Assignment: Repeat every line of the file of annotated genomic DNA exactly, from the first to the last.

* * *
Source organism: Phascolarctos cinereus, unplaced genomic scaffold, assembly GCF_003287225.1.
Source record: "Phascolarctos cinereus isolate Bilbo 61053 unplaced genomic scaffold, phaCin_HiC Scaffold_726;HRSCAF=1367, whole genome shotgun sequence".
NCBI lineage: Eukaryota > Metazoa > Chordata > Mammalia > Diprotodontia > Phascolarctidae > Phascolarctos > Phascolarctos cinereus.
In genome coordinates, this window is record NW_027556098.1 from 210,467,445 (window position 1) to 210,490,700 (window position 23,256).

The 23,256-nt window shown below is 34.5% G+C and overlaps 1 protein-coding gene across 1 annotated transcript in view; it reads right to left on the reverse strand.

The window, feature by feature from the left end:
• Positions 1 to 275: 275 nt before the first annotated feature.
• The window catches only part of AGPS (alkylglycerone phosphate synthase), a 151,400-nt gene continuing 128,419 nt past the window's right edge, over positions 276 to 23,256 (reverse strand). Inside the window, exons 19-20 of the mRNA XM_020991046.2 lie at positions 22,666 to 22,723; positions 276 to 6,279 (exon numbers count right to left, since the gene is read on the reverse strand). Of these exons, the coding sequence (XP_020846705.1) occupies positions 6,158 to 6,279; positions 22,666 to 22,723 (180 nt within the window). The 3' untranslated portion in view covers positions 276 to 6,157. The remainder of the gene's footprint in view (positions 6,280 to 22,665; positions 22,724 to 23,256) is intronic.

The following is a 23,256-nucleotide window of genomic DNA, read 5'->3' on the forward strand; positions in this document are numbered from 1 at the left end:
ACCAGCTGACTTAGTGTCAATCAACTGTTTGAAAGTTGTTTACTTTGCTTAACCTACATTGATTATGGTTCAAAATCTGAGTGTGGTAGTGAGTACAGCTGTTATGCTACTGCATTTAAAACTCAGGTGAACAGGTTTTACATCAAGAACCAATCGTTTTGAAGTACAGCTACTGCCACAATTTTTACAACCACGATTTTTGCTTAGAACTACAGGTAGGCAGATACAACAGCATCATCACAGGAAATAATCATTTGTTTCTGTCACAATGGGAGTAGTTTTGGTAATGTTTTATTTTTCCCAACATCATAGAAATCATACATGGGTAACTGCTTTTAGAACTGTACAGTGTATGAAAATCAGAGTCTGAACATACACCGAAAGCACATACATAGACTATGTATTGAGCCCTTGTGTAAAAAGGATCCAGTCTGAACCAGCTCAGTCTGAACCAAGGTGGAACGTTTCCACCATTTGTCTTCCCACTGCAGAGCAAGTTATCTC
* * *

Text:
Source organism: Phascolarctos cinereus, unplaced genomic scaffold, assembly GCF_003287225.1.
Source record: "Phascolarctos cinereus isolate Bilbo 61053 unplaced genomic scaffold, phaCin_HiC Scaffold_726;HRSCAF=1367, whole genome shotgun sequence".
NCBI lineage: Eukaryota > Metazoa > Chordata > Mammalia > Diprotodontia > Phascolarctidae > Phascolarctos > Phascolarctos cinereus.
In genome coordinates, this window is record NW_027556098.1 from 210,467,445 (window position 1) to 210,490,700 (window position 23,256).

The 23,256-nt window shown below is 34.5% G+C and overlaps 1 protein-coding gene across 1 annotated transcript in view; it reads right to left on the reverse strand.

The window, feature by feature from the left end:
• Positions 1 to 275: 275 nt before the first annotated feature.
• The window catches only part of AGPS (alkylglycerone phosphate synthase), a 151,400-nt gene continuing 128,419 nt past the window's right edge, over positions 276 to 23,256 (reverse strand). Inside the window, exons 19-20 of the mRNA XM_020991046.2 lie at positions 22,666 to 22,723; positions 276 to 6,279 (exon numbers count right to left, since the gene is read on the reverse strand). Of these exons, the coding sequence (XP_020846705.1) occupies positions 6,158 to 6,279; positions 22,666 to 22,723 (180 nt within the window). The 3' untranslated portion in view covers positions 276 to 6,157. The remainder of the gene's footprint in view (positions 6,280 to 22,665; positions 22,724 to 23,256) is intronic.

The following is a 23,256-nucleotide window of genomic DNA, read 5'->3' on the forward strand; positions in this document are numbered from 1 at the left end:
ACCAGCTGACTTAGTGTCAATCAACTGTTTGAAAGTTGTTTACTTTGCTTAACCTACATTGATTATGGTTCAAAATCTGAGTGTGGTAGTGAGTACAGCTGTTATGCTACTGCATTTAAAACTCAGGTGAACAGGTTTTACATCAAGAACCAATCGTTTTGAAGTACAGCTACTGCCACAATTTTTACAACCACGATTTTTGCTTAGAACTACAGGTAGGCAGATACAACAGCATCATCACAGGAAATAATCATTTGTTTCTGTCACAATGGGAGTAGTTTTGGTAATGTTTTATTTTTCCCAACATCATAGAAATCATACATGGGTAACTGCTTTTAGAACTGTACAGTGTATGAAAATCAGAGTCTGAACATACACCGAAAGCACATACATAGACTATGTATTGAGCCCTTGTGTAAAAAGGATCCAGTCTGAACCAGCTCAGTCTGAACCAAGGTGGAACGTTTCCACCATTTGTCTTCCCACTGCAGAGCAAGTTATCTC